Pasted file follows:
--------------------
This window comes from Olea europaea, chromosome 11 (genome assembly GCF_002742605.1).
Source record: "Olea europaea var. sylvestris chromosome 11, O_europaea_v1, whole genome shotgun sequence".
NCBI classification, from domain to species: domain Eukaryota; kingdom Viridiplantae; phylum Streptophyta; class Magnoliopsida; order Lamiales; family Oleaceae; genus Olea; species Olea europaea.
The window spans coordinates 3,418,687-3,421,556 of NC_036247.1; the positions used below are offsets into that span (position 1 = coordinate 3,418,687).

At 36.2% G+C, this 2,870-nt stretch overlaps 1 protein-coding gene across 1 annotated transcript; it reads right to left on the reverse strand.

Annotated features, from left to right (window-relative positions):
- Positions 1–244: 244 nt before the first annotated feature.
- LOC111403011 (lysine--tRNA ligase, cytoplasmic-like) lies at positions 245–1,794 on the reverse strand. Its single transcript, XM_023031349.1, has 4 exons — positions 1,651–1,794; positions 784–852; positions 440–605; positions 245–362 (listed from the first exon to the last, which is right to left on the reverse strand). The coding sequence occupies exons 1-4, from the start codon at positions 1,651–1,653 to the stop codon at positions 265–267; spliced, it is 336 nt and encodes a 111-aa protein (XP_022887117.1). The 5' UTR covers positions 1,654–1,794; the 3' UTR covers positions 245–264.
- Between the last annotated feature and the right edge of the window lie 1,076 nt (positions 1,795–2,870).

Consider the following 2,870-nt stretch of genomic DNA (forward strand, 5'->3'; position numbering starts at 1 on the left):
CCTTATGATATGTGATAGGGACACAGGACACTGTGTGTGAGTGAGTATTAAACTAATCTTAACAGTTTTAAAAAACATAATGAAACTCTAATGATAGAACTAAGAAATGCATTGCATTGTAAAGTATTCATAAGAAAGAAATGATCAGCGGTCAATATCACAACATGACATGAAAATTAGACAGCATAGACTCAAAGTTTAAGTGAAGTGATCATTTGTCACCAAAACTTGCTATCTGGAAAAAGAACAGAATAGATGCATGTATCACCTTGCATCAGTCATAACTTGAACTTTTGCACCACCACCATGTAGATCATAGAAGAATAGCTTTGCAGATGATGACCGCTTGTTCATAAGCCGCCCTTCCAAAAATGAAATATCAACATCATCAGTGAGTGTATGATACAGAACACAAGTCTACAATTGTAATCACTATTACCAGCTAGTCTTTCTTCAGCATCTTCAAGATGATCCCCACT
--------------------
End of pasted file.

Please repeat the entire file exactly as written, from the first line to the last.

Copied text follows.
This window comes from Olea europaea, chromosome 11 (genome assembly GCF_002742605.1).
Source record: "Olea europaea var. sylvestris chromosome 11, O_europaea_v1, whole genome shotgun sequence".
NCBI classification, from domain to species: domain Eukaryota; kingdom Viridiplantae; phylum Streptophyta; class Magnoliopsida; order Lamiales; family Oleaceae; genus Olea; species Olea europaea.
The window spans coordinates 3,418,687-3,421,556 of NC_036247.1; the positions used below are offsets into that span (position 1 = coordinate 3,418,687).

At 36.2% G+C, this 2,870-nt stretch overlaps 1 protein-coding gene across 1 annotated transcript; it reads right to left on the reverse strand.

Annotated features, from left to right (window-relative positions):
- Positions 1–244: 244 nt before the first annotated feature.
- LOC111403011 (lysine--tRNA ligase, cytoplasmic-like) lies at positions 245–1,794 on the reverse strand. Its single transcript, XM_023031349.1, has 4 exons — positions 1,651–1,794; positions 784–852; positions 440–605; positions 245–362 (listed from the first exon to the last, which is right to left on the reverse strand). The coding sequence occupies exons 1-4, from the start codon at positions 1,651–1,653 to the stop codon at positions 265–267; spliced, it is 336 nt and encodes a 111-aa protein (XP_022887117.1). The 5' UTR covers positions 1,654–1,794; the 3' UTR covers positions 245–264.
- Between the last annotated feature and the right edge of the window lie 1,076 nt (positions 1,795–2,870).

Consider the following 2,870-nt stretch of genomic DNA (forward strand, 5'->3'; position numbering starts at 1 on the left):
CCTTATGATATGTGATAGGGACACAGGACACTGTGTGTGAGTGAGTATTAAACTAATCTTAACAGTTTTAAAAAACATAATGAAACTCTAATGATAGAACTAAGAAATGCATTGCATTGTAAAGTATTCATAAGAAAGAAATGATCAGCGGTCAATATCACAACATGACATGAAAATTAGACAGCATAGACTCAAAGTTTAAGTGAAGTGATCATTTGTCACCAAAACTTGCTATCTGGAAAAAGAACAGAATAGATGCATGTATCACCTTGCATCAGTCATAACTTGAACTTTTGCACCACCACCATGTAGATCATAGAAGAATAGCTTTGCAGATGATGACCGCTTGTTCATAAGCCGCCCTTCCAAAAATGAAATATCAACATCATCAGTGAGTGTATGATACAGAACACAAGTCTACAATTGTAATCACTATTACCAGCTAGTCTTTCTTCAGCATCTTCAAGATGATCCCCACT